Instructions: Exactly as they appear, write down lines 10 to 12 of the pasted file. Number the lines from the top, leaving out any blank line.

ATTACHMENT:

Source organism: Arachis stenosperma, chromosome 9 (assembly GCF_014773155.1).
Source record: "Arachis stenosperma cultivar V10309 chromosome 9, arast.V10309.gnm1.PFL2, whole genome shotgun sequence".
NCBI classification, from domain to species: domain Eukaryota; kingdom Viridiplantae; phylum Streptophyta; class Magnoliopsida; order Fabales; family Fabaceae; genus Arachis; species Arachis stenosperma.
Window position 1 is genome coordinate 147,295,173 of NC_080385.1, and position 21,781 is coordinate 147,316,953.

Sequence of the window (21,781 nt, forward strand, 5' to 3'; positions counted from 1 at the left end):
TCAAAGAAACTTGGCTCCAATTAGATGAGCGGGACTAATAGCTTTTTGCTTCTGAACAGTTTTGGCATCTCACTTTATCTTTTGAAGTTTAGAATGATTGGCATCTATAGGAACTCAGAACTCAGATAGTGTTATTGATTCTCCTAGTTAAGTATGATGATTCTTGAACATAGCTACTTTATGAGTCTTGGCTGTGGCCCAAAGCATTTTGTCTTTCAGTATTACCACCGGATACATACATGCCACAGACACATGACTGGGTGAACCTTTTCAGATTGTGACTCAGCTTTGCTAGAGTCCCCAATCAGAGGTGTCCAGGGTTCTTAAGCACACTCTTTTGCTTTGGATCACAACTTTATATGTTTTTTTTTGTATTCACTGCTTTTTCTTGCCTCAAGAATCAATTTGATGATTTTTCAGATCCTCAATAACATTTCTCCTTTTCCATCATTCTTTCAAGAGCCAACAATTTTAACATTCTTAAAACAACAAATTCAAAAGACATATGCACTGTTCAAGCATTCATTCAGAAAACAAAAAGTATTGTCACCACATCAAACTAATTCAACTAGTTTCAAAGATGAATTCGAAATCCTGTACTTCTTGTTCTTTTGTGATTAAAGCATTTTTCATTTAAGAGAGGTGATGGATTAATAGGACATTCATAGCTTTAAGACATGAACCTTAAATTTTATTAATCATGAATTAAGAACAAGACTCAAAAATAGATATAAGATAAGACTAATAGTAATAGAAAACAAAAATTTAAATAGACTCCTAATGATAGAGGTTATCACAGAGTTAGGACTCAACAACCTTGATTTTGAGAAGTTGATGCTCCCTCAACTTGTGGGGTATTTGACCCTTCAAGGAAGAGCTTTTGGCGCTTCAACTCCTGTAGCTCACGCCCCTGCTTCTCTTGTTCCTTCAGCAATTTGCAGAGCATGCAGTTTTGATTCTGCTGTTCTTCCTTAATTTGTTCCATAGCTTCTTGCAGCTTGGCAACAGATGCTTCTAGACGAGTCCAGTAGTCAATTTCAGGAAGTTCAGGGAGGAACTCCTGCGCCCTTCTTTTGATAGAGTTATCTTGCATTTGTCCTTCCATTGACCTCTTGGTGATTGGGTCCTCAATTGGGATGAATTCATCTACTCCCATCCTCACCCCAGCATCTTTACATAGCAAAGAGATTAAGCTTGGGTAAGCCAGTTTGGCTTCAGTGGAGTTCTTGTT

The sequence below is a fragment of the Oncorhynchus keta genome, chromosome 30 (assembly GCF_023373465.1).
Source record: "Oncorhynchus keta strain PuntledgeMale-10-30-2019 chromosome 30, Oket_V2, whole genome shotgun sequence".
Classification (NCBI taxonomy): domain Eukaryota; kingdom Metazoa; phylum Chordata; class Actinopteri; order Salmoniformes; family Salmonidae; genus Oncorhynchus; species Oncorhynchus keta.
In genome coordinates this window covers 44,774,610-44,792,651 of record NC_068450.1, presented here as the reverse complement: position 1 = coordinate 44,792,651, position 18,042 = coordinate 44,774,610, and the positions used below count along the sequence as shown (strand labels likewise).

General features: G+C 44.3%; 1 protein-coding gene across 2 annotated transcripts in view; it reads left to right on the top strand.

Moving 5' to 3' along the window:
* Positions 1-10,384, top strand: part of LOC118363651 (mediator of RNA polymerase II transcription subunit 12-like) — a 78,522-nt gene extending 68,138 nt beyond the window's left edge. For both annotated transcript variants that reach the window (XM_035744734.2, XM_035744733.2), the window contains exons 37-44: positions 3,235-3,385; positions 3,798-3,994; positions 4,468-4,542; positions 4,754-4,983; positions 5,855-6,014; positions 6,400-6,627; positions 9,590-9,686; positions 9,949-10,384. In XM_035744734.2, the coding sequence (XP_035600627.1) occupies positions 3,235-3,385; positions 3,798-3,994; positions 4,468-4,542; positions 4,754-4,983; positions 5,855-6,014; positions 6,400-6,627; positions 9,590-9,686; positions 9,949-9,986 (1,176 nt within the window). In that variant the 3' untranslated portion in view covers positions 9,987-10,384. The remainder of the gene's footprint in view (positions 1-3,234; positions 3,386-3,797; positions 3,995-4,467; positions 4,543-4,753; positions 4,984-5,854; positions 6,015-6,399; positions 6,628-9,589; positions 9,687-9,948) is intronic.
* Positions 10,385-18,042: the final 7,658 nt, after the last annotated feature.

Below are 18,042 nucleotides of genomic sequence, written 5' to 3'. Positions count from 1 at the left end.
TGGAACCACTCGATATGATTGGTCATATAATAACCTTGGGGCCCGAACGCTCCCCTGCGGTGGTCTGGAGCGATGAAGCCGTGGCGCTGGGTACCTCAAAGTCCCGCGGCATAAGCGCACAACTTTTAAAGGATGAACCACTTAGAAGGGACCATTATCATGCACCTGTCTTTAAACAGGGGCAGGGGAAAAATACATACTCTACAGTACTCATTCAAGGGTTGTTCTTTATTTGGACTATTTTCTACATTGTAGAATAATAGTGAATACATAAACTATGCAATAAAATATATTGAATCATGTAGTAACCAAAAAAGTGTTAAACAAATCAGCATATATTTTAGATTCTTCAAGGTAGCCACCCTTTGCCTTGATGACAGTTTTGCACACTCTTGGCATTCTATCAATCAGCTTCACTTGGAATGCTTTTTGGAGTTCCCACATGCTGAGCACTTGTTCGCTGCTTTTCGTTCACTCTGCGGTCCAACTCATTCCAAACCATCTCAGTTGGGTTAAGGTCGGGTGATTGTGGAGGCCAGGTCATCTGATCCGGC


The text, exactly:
In genome coordinates this window covers 44,774,610-44,792,651 of record NC_068450.1, presented here as the reverse complement: position 1 = coordinate 44,792,651, position 18,042 = coordinate 44,774,610, and the positions used below count along the sequence as shown (strand labels likewise).

General features: G+C 44.3%; 1 protein-coding gene across 2 annotated transcripts in view; it reads left to right on the top strand.

Moving 5' to 3' along the window: